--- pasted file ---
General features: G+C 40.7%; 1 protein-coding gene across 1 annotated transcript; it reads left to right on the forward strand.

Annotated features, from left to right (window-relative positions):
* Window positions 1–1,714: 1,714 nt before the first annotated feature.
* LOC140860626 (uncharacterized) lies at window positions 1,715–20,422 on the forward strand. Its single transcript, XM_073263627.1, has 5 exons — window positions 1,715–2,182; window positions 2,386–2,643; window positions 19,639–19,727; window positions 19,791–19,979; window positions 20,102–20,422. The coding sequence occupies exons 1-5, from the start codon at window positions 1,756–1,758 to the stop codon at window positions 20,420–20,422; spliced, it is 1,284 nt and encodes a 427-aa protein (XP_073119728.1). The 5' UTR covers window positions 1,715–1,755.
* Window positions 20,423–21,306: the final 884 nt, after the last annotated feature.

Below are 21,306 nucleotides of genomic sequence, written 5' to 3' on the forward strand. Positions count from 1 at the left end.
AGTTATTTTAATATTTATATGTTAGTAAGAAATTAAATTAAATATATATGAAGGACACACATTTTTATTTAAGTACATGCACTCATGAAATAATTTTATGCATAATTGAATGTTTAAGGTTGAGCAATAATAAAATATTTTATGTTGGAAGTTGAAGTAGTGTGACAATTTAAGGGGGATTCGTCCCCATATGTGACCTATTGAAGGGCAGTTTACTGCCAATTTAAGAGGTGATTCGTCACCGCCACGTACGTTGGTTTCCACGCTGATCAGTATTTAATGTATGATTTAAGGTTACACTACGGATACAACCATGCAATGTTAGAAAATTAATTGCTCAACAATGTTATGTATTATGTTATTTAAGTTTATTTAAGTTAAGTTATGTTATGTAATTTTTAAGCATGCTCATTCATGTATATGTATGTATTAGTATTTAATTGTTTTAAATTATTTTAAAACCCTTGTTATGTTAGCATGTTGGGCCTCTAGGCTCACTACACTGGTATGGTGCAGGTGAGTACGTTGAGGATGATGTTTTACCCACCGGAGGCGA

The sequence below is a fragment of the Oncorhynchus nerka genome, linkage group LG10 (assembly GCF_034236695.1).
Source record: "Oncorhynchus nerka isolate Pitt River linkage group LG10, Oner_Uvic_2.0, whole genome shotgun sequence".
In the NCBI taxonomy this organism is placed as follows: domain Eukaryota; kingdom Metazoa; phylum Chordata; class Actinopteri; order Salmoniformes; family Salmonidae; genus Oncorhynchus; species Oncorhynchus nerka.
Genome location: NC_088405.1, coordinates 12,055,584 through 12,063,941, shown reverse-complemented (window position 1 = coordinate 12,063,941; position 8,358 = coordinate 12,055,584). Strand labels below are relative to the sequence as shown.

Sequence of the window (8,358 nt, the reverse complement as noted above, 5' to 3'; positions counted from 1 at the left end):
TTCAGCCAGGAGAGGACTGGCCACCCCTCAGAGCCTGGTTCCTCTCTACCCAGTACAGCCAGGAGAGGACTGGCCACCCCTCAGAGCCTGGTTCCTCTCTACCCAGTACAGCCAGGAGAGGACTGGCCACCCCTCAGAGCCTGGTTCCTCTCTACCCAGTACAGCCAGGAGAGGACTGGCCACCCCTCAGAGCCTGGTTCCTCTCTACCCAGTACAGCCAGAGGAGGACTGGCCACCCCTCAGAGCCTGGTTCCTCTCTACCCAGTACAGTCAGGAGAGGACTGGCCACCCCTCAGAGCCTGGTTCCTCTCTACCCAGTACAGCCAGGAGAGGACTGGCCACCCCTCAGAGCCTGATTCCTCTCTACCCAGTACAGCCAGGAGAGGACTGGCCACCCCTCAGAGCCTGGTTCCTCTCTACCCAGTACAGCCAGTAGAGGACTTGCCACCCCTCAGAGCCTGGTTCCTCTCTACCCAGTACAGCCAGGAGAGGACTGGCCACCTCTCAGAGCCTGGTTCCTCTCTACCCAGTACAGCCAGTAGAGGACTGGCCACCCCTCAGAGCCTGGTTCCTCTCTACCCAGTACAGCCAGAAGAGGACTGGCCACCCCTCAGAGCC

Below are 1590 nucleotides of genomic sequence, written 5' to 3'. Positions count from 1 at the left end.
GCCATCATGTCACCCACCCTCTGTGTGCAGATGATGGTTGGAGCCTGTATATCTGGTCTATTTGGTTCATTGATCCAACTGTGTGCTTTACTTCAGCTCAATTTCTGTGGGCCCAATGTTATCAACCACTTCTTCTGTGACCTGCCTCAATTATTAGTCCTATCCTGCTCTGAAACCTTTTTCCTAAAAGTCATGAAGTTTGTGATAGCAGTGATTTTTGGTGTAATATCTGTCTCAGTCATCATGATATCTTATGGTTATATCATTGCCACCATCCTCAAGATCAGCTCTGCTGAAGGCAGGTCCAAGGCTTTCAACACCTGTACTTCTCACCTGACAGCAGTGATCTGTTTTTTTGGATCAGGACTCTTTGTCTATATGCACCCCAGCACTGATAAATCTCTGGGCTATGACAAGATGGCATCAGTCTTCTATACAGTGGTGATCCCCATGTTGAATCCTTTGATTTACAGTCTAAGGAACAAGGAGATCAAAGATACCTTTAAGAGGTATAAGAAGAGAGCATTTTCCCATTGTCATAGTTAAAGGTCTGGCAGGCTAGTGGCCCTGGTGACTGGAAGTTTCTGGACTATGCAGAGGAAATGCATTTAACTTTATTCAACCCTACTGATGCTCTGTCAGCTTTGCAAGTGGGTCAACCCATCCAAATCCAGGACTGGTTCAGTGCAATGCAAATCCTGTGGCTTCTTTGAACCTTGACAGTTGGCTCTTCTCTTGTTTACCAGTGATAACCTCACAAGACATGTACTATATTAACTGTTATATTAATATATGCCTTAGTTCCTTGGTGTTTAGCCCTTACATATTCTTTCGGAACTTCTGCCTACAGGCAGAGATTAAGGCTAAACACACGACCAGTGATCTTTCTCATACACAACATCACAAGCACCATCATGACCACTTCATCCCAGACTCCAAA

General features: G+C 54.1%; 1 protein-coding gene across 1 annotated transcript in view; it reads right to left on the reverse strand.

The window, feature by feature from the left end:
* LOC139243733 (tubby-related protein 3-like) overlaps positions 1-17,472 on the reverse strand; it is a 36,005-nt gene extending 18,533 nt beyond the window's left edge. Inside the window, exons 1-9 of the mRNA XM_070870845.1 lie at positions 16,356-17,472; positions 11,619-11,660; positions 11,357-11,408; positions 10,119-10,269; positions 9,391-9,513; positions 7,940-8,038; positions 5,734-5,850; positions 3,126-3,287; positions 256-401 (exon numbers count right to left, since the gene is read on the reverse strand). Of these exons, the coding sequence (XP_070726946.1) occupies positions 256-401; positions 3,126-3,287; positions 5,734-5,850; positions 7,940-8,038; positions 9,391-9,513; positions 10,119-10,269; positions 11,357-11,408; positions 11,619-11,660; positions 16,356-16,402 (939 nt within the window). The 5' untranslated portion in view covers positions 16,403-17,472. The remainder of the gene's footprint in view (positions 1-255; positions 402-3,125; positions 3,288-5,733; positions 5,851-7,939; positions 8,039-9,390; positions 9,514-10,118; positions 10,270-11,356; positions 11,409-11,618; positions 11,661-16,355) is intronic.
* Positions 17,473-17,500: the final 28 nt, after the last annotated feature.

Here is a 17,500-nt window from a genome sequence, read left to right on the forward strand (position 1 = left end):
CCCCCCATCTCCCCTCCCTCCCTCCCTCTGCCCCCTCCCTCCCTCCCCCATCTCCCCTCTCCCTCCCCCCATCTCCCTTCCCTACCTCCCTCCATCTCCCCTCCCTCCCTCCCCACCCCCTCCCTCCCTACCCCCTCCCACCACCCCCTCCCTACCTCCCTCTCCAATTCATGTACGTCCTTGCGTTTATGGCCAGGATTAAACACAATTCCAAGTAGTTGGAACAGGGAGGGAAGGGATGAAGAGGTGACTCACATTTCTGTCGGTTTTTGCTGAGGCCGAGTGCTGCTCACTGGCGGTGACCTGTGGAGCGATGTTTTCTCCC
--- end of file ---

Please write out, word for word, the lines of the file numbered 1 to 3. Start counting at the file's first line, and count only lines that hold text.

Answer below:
General features: G+C 40.7%; 1 protein-coding gene across 1 annotated transcript; it reads left to right on the forward strand.

Annotated features, from left to right (window-relative positions):
* Window positions 1–1,714: 1,714 nt before the first annotated feature.